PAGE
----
In 1972, NASA encased in Lucite some of the moon rocks brought back by Apollo 17. President Nixon distributed them to heads of state, including the president of Honduras. The Honduras moon rock disappeared, only to surface recently in a sting operation by federal agents.

Alan Rosen tried to sell the rock to the agents. Rosen, who has not been charged criminally, says he bought the rock in 1995 in Honduras after negotiating through intermediaries with a retired colonel, who had it knocking around his desk for 20 years after receiving it as a gift from a dictator.

The U.S. government seized the rock from Rosen in 1998, and wants a court order to get Rosen out of the picture and intends to send it back to Honduras. The government will have to prove that the rock was stolen, and that under Honduras law, Rosen has no legitimate claim to it as property.

Update: (March 25, 2003): U.S. District Judge Adalberto Jordan ruled that ownership of the moon rock had never changed after it was given by the United States to Honduras --and therefore was not Mr. Rosen's property. The rock was therefore properly seized by the authorities and will probably be returned to Honduras.

Suing a Lucite Ball: How and Why

Under Anglo-Saxon law, a “deodand” --something that caused a person’s death, such as a sword-- was personified and declared tainted or evil, and forfeited to the king.

In rem” proceedings developed in Admiralty law. A court might not have jurisdiction over the persons who owned a ship, but the authorities had impounded the ship in the harbor. Instead of naming a person (i.e. Alan Rosen) a thing or “res” is named: (i.e. Lucite Ball).

Combine the two ideas and you have modern forfeiture statutes, under which property involved in a crime (any crime, not just murder) can be indicted, held guilty and condemned to be property of the sovereign. By applying the traditional legal fictions to forfeiture proceedings, the government sidesteps almost all the protections for accused criminals under the United States Constitution.

In this case, the Bill of Rights would provide all sorts of procedural protections for Mr. Rosen: he would be entitled to a lawyer, a jury trial, and if he were acquitted by the jury, he could not be tried again for the same crime. Thanks to the Rehnquist Court’s fanatical support for the War on Drugs, however, there are almost no constitutional protections against forfeiture.

Other Things the Government can Sue

Cars, guns, cash and land are frequently sued by state and local prosecutors. I have also seen cases involving Lear jets and horses. Civil forfeiture can involve three different types of property:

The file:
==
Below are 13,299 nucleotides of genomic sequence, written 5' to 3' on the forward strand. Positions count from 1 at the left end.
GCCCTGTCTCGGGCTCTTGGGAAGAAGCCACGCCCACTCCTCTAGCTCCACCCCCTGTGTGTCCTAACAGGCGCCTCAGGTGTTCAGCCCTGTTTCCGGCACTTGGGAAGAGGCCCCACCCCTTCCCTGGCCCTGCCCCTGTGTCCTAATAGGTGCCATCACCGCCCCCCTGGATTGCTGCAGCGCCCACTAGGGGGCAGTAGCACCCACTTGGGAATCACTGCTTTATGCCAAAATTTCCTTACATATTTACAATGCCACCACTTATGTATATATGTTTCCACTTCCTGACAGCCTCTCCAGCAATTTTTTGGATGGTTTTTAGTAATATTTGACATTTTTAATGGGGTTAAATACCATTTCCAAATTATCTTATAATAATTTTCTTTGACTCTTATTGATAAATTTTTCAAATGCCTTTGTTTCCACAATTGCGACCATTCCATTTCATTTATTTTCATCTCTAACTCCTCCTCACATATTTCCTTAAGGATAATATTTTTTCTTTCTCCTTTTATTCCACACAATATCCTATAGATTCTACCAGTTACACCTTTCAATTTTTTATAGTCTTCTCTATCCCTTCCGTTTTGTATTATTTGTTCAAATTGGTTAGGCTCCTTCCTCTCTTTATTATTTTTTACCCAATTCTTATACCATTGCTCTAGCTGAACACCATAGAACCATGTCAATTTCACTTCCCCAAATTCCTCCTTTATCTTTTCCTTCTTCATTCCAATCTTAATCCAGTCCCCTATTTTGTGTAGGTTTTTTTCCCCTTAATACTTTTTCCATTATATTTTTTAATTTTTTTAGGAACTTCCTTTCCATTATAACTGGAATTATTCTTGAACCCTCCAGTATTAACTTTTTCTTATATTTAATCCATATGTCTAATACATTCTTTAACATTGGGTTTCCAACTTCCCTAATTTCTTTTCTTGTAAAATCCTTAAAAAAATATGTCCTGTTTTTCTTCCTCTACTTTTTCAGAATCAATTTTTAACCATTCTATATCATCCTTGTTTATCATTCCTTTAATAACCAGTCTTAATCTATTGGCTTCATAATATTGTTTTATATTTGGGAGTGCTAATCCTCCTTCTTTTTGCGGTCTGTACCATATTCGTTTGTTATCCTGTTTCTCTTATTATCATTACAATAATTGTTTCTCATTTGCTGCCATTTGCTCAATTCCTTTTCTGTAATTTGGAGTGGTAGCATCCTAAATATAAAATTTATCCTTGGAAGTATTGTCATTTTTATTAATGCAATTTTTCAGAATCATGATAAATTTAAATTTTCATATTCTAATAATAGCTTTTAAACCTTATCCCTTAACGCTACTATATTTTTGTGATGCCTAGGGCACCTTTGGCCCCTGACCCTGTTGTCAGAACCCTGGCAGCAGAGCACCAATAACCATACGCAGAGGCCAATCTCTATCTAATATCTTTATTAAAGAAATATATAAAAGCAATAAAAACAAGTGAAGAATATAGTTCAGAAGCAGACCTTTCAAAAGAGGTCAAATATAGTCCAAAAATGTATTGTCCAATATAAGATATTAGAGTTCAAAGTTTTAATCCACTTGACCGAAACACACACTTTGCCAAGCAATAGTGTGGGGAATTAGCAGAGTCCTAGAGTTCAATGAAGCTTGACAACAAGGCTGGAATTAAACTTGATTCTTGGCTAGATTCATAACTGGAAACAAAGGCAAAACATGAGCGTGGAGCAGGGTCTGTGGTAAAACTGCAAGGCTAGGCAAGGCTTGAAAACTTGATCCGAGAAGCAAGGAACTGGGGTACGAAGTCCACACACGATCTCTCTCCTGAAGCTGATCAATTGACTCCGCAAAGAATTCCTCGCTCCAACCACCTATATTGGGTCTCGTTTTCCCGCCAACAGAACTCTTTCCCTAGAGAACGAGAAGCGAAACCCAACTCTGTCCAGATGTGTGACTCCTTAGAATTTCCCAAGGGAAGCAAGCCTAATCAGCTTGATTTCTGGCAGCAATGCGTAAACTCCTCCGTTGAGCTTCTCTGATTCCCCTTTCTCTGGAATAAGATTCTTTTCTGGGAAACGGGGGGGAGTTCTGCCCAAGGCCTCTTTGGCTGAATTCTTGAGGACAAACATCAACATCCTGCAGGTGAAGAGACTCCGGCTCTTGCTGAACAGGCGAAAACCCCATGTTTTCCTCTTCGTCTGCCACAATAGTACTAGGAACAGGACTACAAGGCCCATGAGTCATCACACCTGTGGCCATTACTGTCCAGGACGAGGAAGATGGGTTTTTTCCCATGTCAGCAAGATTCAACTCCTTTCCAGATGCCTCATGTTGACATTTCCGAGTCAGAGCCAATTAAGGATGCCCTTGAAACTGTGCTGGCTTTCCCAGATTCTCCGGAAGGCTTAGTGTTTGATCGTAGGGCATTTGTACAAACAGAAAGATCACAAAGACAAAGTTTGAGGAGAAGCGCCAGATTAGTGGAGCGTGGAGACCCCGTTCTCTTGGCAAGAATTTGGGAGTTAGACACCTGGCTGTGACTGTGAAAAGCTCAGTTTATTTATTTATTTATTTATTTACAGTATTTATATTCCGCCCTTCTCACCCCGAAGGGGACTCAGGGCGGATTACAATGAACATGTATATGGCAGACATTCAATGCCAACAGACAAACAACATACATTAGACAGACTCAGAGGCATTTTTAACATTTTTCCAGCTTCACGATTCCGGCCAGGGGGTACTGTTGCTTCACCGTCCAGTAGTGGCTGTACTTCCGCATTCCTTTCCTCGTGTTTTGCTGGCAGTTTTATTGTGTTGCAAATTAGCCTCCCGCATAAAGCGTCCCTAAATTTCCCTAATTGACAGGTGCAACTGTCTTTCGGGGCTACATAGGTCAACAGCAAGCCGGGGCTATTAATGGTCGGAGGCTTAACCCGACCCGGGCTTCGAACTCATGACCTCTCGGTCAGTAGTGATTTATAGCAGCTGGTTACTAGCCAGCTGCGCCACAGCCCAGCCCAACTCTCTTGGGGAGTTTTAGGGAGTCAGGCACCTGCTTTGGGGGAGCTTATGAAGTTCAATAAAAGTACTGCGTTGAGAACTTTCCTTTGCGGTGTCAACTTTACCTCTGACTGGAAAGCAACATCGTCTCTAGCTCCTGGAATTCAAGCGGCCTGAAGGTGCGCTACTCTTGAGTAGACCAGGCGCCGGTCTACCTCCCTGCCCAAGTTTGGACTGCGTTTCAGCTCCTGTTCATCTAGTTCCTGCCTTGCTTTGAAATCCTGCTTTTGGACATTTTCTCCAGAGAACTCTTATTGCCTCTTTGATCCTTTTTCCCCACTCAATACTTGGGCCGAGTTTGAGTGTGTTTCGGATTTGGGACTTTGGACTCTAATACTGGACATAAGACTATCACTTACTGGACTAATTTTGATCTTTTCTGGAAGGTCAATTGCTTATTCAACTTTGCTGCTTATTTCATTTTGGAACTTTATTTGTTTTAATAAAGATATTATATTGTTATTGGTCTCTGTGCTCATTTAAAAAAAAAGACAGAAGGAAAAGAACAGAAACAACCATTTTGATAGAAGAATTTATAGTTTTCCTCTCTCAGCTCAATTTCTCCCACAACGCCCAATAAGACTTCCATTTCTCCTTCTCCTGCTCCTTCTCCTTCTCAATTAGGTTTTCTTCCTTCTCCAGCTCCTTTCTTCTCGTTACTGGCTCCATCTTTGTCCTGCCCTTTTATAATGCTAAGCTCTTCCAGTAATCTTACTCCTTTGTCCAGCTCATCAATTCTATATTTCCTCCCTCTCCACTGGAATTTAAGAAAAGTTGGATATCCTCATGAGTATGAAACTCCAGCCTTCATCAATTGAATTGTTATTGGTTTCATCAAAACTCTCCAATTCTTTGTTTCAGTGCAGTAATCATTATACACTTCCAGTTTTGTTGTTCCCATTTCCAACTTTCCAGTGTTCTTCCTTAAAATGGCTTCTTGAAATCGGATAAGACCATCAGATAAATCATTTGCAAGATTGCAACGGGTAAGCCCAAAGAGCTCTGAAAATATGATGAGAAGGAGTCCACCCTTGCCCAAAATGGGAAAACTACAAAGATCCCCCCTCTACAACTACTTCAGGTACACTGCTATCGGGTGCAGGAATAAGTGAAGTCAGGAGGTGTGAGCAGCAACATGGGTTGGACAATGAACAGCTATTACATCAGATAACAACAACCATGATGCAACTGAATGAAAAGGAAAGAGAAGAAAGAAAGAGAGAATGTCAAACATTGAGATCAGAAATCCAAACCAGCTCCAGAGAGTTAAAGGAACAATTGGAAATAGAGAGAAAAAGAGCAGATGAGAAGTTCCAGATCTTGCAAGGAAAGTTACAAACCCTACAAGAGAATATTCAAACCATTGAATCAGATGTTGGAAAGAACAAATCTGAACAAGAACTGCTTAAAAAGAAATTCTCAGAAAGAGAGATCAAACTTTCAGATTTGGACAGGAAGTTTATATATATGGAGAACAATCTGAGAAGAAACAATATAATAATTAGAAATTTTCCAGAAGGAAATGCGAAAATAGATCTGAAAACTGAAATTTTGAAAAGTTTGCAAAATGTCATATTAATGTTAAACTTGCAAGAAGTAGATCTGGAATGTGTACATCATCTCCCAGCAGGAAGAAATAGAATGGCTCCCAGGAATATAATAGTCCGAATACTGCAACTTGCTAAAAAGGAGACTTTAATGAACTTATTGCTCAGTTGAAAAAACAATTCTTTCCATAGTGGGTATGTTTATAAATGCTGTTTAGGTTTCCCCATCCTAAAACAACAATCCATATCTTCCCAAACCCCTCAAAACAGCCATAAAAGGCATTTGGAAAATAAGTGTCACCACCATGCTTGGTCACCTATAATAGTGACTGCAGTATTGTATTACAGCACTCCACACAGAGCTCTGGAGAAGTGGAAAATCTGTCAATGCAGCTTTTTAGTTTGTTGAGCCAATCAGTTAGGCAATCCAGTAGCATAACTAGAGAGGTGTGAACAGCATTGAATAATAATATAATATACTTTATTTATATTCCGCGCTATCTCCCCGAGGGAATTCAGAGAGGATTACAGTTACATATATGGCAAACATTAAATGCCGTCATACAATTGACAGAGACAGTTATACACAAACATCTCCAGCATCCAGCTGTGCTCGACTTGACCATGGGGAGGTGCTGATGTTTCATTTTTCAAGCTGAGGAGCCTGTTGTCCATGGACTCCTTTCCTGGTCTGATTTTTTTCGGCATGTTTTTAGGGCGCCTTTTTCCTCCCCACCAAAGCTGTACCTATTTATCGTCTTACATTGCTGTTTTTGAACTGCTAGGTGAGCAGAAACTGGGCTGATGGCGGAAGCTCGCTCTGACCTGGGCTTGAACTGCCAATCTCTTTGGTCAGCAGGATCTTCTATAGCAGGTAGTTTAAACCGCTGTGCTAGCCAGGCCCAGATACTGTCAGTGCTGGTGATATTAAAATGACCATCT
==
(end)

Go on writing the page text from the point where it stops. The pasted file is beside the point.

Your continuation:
• contraband
  • proceeds
  • instrumentalities

"Contraband" includes controlled substances, unlawfully possessed firearms, counterfeit money, stolen property. These things are not "property" because it is unlawful to own or possess them. Since no one claims contraband, e.g. illegal drugs, there aren’t a lot of cases called “United States v. A Kilo of Dope”. There are lots of cases involving smuggled items: cases of cigarettes or booze, hence, there might be a case called "United States v. 99 Bottles of Beer". There really is a case called "United States v. 2,116 Boxes of Boned Beef", 726 F.2d 1481 (10th Cir. 1984). In an obscenity case, "contraband" might be a book or movie, e.g. United States v. One Book Called 'Ulysses' or "United States v. One Film entitled 'I am Curious-Yellow'" (Thanks, BrooksMarlin). Finally, "contraband" can be stolen property, in which case someone very well might claim it, just like Mr. Rosen claims his lucite ball. "Proceeds" are proceeds of the crime, usually money received for drugs or stolen property, but sometimes also things bought with proceeds of a crime. That's when you get cases like State v. One Lear Jet. "Instrumentalities" are property used in committing a crime, usually vehicles and weapons. That's how we get cases like “United States v. One Ford Mustang”.

In some states, criminal and forfeiture cases are brought in the name of the sovereign, i.e. "the People". Hence, in numerous cases we have millions of people ganging up on a single used car.


My encyclopedic knowledge of the law: supported by examples from Michie Law On Disk™.

AP story:

Space Object Collecting:

Rosen's rock site:

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